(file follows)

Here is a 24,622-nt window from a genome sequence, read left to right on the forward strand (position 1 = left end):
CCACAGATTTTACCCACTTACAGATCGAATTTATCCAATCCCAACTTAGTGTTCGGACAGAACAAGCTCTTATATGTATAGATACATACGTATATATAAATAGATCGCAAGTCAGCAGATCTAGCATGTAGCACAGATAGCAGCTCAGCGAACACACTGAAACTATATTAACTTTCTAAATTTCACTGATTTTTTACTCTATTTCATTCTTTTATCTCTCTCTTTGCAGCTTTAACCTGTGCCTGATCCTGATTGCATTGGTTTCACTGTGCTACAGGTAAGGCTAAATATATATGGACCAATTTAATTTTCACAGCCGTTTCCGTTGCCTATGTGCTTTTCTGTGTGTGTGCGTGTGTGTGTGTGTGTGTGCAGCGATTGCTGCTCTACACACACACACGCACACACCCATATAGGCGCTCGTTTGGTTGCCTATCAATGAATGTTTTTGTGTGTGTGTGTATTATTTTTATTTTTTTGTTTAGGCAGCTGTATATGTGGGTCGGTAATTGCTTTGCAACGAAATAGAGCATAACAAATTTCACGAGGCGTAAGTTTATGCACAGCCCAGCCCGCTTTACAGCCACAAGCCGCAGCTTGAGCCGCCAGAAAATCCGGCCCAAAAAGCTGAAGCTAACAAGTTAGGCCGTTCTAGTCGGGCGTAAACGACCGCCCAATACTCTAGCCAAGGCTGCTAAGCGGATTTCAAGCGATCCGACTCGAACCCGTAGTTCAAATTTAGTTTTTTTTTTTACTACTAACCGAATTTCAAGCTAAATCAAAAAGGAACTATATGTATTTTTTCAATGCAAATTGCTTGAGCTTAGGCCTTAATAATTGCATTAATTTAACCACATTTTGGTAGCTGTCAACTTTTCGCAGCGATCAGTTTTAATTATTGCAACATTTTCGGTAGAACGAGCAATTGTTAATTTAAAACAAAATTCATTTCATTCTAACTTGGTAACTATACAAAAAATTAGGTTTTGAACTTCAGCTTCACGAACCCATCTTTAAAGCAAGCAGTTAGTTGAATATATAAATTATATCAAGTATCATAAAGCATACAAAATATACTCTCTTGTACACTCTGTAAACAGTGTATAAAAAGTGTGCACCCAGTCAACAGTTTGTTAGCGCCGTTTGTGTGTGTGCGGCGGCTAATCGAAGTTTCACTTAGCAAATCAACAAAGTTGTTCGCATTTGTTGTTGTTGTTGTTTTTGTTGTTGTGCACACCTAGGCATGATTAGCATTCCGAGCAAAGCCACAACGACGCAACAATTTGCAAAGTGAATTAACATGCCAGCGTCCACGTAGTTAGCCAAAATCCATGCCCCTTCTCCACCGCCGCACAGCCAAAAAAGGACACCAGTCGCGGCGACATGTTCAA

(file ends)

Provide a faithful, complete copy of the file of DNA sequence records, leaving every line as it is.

Here is a 24,622-nt window from a genome sequence, read left to right on the forward strand (position 1 = left end):
CCACAGATTTTACCCACTTACAGATCGAATTTATCCAATCCCAACTTAGTGTTCGGACAGAACAAGCTCTTATATGTATAGATACATACGTATATATAAATAGATCGCAAGTCAGCAGATCTAGCATGTAGCACAGATAGCAGCTCAGCGAACACACTGAAACTATATTAACTTTCTAAATTTCACTGATTTTTTACTCTATTTCATTCTTTTATCTCTCTCTTTGCAGCTTTAACCTGTGCCTGATCCTGATTGCATTGGTTTCACTGTGCTACAGGTAAGGCTAAATATATATGGACCAATTTAATTTTCACAGCCGTTTCCGTTGCCTATGTGCTTTTCTGTGTGTGTGCGTGTGTGTGTGTGTGTGTGCAGCGATTGCTGCTCTACACACACACACGCACACACCCATATAGGCGCTCGTTTGGTTGCCTATCAATGAATGTTTTTGTGTGTGTGTGTATTATTTTTATTTTTTTGTTTAGGCAGCTGTATATGTGGGTCGGTAATTGCTTTGCAACGAAATAGAGCATAACAAATTTCACGAGGCGTAAGTTTATGCACAGCCCAGCCCGCTTTACAGCCACAAGCCGCAGCTTGAGCCGCCAGAAAATCCGGCCCAAAAAGCTGAAGCTAACAAGTTAGGCCGTTCTAGTCGGGCGTAAACGACCGCCCAATACTCTAGCCAAGGCTGCTAAGCGGATTTCAAGCGATCCGACTCGAACCCGTAGTTCAAATTTAGTTTTTTTTTTTACTACTAACCGAATTTCAAGCTAAATCAAAAAGGAACTATATGTATTTTTTCAATGCAAATTGCTTGAGCTTAGGCCTTAATAATTGCATTAATTTAACCACATTTTGGTAGCTGTCAACTTTTCGCAGCGATCAGTTTTAATTATTGCAACATTTTCGGTAGAACGAGCAATTGTTAATTTAAAACAAAATTCATTTCATTCTAACTTGGTAACTATACAAAAAATTAGGTTTTGAACTTCAGCTTCACGAACCCATCTTTAAAGCAAGCAGTTAGTTGAATATATAAATTATATCAAGTATCATAAAGCATACAAAATATACTCTCTTGTACACTCTGTAAACAGTGTATAAAAAGTGTGCACCCAGTCAACAGTTTGTTAGCGCCGTTTGTGTGTGTGCGGCGGCTAATCGAAGTTTCACTTAGCAAATCAACAAAGTTGTTCGCATTTGTTGTTGTTGTTGTTTTTGTTGTTGTGCACACCTAGGCATGATTAGCATTCCGAGCAAAGCCACAACGACGCAACAATTTGCAAAGTGAATTAACATGCCAGCGTCCACGTAGTTAGCCAAAATCCATGCCCCTTCTCCACCGCCGCACAGCCAAAAAAGGACACCAGTCGCGGCGACATGTTCAA